|Publication number||US6943356 B2|
|Application number||US 10/615,452|
|Publication date||Sep 13, 2005|
|Filing date||Jul 8, 2003|
|Priority date||Jan 9, 2002|
|Also published as||US20040079892|
|Publication number||10615452, 615452, US 6943356 B2, US 6943356B2, US-B2-6943356, US6943356 B2, US6943356B2|
|Inventors||Conrad W. Schneiker, Robert Gray|
|Original Assignee||Biomed Solutions, Llc|
|Export Citation||BiBTeX, EndNote, RefMan|
|Patent Citations (2), Referenced by (3), Classifications (17), Legal Events (4)|
|External Links: USPTO, USPTO Assignment, Espacenet|
This application is a continuation-in-part of application Ser. No. 10/042,795 filed Jan. 9, 2002, now U.S. Pat. No. 6,700,127, and further claims the benefit of the filing date of U.S. provisional patent application Ser. No. 60/394,379, filed Jul. 8, 2002.
This invention relates in one embodiment to an improved microscopy probe comprising a carbon-based nanotube having a nanometer scale tip disposed within a first vacuum chamber.
Probes and tips made of nanoscale material structures, used in electron microscopy.
Many analytical devices, such as electron microscopes, are used to image the topography and surface properties of a substrate. These devices utilize a focused beam of electrons to illuminate a substrate. Sources of these electron beams are often contained in the tips of the analytical device.
Electron point sources, which may be utilized in these analytical devices, are well known. These electron point sources, often on the order of the atomic scale and adapted to provide field emission of coherent electron beams, have been described in, e.g., “Coherent point source electron beams”, Hans-Werner Fink, Werner Stocker, and Heinz Schmid, Journal of Vacuum Science and Technology B, Volume 8, Number 6, November/December 1990, pp. 1323-1324, in “Unraveling nanotubes: field emission from an atomic wire,” A. G. Rinzler, J. H. Hafner, P. Nikolaev, L. Lou, S. G. Kim, D. Tomanek, P. Nordlander, D. T. Colbert and R. E. Smalley, Science, 269, pp. 1550-1553 (1995), and in “Carbon nanotubes are coherent electron sources”, Heinz Schmid, Hans-Werner Fink, Applied Physics Letters, Volume 70, Number 20, 19 May 1997, pp. 2679-2680. The first reference discloses a tungsten tip terminated with an atomically perfect pyramid of tungsten atoms as the electron emitter. The second and third references disclose a carbon nanotube as the electron emitter.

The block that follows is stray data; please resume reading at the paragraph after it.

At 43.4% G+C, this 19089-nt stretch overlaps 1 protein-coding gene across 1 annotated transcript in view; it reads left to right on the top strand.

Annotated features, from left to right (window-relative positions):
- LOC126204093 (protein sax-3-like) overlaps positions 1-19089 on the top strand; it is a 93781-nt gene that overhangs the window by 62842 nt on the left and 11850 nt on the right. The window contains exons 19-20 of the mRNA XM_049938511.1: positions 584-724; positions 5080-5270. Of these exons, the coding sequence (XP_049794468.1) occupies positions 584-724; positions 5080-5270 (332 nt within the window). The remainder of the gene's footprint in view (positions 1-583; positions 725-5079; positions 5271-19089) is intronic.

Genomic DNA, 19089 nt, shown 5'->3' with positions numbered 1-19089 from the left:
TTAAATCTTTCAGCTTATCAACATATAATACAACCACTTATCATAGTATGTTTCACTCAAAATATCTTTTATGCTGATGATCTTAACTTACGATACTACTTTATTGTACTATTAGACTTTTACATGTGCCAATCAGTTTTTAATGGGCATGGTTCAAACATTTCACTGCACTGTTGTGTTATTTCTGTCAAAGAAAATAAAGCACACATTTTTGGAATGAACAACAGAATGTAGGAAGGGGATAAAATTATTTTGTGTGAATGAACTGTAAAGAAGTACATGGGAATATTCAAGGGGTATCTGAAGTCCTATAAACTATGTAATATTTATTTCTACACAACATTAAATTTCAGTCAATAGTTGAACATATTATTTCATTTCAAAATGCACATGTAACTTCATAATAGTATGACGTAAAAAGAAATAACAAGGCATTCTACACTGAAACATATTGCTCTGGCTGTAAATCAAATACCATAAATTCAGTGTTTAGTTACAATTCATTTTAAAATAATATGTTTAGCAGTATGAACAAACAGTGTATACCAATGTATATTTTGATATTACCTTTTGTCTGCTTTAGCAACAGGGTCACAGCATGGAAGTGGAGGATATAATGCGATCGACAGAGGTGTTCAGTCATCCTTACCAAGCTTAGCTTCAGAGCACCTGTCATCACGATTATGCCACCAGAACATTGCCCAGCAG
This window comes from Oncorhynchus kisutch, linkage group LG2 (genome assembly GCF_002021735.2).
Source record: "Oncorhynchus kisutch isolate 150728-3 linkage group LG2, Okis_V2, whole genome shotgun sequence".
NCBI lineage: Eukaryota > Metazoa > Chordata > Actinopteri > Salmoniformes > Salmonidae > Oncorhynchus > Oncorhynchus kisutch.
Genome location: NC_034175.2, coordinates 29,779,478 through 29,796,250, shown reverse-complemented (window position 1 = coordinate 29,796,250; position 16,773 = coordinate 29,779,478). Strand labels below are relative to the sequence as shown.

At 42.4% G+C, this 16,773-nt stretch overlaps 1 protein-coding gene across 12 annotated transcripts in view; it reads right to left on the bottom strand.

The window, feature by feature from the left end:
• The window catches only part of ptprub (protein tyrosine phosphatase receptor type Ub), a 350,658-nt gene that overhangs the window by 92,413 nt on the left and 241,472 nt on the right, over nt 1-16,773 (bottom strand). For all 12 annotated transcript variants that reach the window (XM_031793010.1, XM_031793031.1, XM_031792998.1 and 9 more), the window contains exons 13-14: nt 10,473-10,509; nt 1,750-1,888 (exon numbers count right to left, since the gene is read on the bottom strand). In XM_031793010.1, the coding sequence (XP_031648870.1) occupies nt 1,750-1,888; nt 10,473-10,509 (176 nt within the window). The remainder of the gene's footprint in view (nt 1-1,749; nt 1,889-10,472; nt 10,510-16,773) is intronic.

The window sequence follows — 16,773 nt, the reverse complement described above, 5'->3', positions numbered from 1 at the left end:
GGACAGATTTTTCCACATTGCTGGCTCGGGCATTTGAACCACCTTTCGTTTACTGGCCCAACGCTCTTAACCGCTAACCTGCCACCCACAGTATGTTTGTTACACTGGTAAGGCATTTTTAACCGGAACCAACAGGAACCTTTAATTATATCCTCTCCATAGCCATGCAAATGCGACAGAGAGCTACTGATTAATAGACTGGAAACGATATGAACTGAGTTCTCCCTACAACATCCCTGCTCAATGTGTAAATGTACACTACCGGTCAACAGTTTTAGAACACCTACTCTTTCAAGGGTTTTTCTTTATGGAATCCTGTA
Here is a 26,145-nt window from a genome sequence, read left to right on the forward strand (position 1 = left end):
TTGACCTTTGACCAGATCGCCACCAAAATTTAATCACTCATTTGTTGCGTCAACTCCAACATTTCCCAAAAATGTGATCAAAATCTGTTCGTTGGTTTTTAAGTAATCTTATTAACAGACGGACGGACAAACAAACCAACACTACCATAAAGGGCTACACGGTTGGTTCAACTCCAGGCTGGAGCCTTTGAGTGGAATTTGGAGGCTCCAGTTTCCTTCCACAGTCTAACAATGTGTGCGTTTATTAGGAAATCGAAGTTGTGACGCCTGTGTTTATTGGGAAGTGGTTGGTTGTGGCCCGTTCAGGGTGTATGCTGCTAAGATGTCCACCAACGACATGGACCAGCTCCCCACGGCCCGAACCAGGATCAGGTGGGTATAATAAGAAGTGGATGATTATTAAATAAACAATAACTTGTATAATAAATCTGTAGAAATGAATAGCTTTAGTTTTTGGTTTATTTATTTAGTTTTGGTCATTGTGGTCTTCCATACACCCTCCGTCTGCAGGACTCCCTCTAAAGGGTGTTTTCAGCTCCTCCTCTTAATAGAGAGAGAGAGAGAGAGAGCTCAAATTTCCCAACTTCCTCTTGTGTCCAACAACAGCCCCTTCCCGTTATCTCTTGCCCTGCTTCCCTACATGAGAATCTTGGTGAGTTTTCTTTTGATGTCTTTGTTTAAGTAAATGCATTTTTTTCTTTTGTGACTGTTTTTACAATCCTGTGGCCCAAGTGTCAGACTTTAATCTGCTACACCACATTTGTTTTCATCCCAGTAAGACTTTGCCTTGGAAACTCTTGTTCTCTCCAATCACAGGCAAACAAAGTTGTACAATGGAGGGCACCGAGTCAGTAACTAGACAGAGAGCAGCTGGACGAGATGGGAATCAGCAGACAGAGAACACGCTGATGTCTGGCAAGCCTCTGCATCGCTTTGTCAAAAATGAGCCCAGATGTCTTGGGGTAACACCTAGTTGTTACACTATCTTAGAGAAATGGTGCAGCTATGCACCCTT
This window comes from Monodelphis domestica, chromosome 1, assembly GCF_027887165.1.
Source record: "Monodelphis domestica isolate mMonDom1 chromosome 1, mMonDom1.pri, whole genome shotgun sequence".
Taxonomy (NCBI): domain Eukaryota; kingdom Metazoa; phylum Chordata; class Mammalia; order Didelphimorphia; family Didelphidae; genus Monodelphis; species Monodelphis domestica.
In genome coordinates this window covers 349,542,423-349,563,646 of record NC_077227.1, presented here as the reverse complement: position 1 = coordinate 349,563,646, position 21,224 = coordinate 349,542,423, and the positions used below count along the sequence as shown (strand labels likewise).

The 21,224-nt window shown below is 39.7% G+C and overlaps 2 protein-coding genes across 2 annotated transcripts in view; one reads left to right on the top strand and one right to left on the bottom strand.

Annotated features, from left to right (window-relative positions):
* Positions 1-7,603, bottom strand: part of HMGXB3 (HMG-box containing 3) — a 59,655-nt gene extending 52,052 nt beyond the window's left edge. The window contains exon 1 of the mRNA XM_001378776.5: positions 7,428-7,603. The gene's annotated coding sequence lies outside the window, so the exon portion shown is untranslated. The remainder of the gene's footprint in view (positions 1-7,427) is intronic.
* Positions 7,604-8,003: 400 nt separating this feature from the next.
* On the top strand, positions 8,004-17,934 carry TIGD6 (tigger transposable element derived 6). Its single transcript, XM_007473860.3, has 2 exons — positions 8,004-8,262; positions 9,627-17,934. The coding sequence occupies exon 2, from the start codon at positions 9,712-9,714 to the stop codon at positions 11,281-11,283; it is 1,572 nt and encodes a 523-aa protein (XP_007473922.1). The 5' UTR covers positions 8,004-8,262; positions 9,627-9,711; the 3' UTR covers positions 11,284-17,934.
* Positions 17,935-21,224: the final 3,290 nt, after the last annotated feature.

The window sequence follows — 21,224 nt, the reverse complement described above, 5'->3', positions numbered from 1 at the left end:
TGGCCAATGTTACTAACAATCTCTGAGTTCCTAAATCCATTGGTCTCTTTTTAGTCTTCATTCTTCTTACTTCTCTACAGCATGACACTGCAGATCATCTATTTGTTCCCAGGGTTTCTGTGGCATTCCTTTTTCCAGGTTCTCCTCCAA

By way of further illustration, U.S. Pat. No. 5,654,548 (“Source for intense coherent electron pulses”) discloses how such sources can be used for one type of electron microscopy. The entire disclosure of this U.S. patents is hereby incorporated by reference into this specification.
Electron beams have been used in constructing microscopes. For example, U.S. Pat. No. 6,005,247 (Electron beam microscope using electron beam patterns) discloses “An electron beam microscope includes an electron beam pattern source, a vacuum enclosure, electron optics, a detector and a processor.” U.S. Pat. No. 6,043,491 (Scanning electron microscope) discloses “A scanning electron microscope in the present invention, by employing a retarding method and suppressing interferences between an electron beam and secondary electrons or back scattered electrons, makes it possible to obtain a clearer SEM image with a higher resolution.” The entire disclosure of each of these United States patents is hereby incorporated by reference into this specification.
Field emitted electron beams are also useful in many types of vacuum microelectronic devices, as described in “Vacuum Microelectronics,” edited by Wei Zhu, (John Wiley & Sons, New York, 2001).
Fabrication of specialized tips used in scanning electron microscopes and atomic force microscopes is well known to those skilled in the arts. For example, U.S. Pat. No. 6,020,677 (Carbon cone and carbon whisker field emitters) discloses “Carbon cone and carbon whisker field emitters are disclosed. These field emitters find particular usefulness in field emitter cathodes and display panels utilizing said cathodes.” U.S. Pat. No. 5,393,647 (Method of making super hard tips for micro-probe microscopy and field emission) discloses “Forming micro-probe tips for an atomic force microscope, a scanning tunneling microscope, a beam electron emission microscope, or for field emission, by first thinning a tip of a first material, such as silicon.” The entire disclosure of each of these United States patents is hereby incorporated by reference into this specification.